Jerome A. Cohen says that while Bo Xilai and Chen Kegui "hail from opposite ends of China's political, economic and social hierarchies, they now have much in common, including the determination of the authorities to punish them for political reasons."
Weak rule of law in the developing world deprives countless people of legal rights and economic opportunity. Bridging the public, private, and nonprofit sectors, a global trust could build developing nations' capacity to implement the rule of law, improving human rights and economic outcomes at little cost.
Jerome A. Cohen argues that by systematically undermining an accused person's right to effective counsel, as and when it is deemed necessary, China is only harming its own efforts to win foreign admirers.
Authors: Antony Blinken, Norman Ricklefs, and Ned Parker
Iraq is hardly the failed state that Ned Parker portrayed in these pages, argues Antony Blinken, the U.S. vice president's national security adviser. Norman Ricklefs sees Iraq's politics becoming more moderate and less sectarian. Parker replies that despite these improvements, Baghdad still violates human rights and ignores the rule of law.
As Secretary of State Hillary Clinton and Treasury Secretary Timothy Geithner head to Beijing for the annual Security and Economic Dialogue, the U.S.-China relationship faces diplomatic tension over the status of activist Chen Guangcheng, China's currency, China's leadership transition, and other issues. CFR's Jerome Cohen, an expert on law and business in China, discusses the U.S. relationship with China and the implications of these tensions.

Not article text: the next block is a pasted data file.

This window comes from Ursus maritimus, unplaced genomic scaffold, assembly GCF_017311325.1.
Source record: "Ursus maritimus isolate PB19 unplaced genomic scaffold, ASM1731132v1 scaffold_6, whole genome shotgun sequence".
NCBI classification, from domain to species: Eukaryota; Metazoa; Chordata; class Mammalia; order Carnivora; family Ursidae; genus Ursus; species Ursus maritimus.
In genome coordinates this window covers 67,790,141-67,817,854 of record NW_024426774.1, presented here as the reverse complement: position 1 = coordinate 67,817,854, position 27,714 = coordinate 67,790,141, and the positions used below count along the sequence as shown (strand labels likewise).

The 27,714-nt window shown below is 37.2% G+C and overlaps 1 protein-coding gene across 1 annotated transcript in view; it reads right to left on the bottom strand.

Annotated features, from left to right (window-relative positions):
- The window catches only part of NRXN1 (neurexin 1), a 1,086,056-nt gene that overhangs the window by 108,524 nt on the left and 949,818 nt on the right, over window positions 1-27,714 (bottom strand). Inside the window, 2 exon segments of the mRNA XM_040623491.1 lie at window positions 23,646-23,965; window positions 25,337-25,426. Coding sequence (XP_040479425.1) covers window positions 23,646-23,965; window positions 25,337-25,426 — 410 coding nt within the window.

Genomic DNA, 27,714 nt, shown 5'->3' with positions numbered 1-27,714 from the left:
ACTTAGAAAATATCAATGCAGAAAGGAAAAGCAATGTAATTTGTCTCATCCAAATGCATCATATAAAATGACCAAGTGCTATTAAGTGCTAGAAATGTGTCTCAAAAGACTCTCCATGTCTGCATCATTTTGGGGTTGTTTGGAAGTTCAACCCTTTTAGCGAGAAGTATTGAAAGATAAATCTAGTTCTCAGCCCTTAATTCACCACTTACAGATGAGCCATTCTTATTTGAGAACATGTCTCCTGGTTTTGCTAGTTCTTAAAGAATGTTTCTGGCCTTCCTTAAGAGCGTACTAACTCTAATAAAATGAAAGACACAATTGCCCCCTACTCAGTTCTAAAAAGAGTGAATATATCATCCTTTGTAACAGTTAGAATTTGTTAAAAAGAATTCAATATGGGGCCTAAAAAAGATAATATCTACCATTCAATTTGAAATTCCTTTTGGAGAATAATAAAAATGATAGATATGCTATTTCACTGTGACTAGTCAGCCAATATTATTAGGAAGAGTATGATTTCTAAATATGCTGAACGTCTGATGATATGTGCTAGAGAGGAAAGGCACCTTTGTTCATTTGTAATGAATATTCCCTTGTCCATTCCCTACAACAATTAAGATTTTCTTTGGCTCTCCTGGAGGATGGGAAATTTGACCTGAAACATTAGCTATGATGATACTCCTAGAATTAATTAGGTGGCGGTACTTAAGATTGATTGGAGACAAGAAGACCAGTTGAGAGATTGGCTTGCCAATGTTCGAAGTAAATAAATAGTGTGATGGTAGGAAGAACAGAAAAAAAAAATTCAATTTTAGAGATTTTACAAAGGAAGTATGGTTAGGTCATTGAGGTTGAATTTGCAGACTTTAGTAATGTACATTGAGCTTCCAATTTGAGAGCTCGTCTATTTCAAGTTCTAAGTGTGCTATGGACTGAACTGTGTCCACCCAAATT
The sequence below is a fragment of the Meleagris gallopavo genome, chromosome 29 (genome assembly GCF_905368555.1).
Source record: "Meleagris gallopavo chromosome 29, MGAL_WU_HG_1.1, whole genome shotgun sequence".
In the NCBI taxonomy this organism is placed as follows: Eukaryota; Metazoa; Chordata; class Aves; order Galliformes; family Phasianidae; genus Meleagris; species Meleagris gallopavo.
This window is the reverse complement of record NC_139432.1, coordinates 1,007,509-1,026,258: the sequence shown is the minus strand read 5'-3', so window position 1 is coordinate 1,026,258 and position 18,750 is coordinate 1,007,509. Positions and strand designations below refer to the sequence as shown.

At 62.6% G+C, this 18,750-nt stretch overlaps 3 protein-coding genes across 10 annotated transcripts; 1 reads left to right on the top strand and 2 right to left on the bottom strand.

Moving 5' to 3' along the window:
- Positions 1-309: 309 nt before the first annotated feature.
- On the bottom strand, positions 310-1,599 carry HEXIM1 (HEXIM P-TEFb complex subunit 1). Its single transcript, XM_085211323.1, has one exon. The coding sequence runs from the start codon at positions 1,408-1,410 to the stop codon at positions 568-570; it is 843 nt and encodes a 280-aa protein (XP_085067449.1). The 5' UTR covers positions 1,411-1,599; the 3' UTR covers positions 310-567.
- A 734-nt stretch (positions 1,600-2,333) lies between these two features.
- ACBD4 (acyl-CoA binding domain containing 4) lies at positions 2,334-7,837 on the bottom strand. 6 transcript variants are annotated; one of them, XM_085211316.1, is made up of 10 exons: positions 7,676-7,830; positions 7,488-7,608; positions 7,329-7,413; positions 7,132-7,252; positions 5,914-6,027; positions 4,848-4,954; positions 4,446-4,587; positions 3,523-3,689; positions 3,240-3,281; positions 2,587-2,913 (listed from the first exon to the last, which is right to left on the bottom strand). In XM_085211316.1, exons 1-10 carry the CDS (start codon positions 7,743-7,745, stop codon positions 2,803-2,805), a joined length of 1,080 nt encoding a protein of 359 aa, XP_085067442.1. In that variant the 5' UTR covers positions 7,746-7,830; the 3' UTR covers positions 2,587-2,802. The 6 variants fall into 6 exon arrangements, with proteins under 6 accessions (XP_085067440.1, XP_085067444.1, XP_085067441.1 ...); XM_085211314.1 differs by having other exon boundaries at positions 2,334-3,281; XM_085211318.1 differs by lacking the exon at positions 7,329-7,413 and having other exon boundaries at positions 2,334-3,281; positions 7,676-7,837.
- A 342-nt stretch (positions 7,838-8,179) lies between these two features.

Politician Bo Xilai's sudden fall from grace unmasks long-discussed corruption within the political ranks and undermines a smooth leadership transition for the Communist Party, says CFR's Elizabeth Economy.
Jerome A. Cohen looks at various types of incommunicado detention in China, and discusses what Bo Xilai could face under "shuanggui," a widely feared internal disciplinary action that is outside the reach of Chinese law.
John B. Bellinger III discusses the upcoming Supreme Court hearing of arguments in Kiobel v. Royal Dutch Petroleum, which will decide whether corporations may be sued in U.S. courts for violations of international law under the Alien Tort Statute.
Jerome A. Cohen and Jared Genser argue that the case of detained Chinese rights lawyer Gao Zhisheng demonstrates how far the Chinese government will go to suppress legitimate criticism by its citizens.
The authors argue that the United States has responded inadequately to the rise of Chinese power and recommend placing less strategic emphasis on the goal of integrating China into the international system and more on balancing China's rise.
Campbell evaluates the implications of the Boko Haram insurgency and recommends that the United States support Nigerian efforts to address the drivers of Boko Haram, such as poverty and corruption, and to foster stronger ties with Nigerian civil society.
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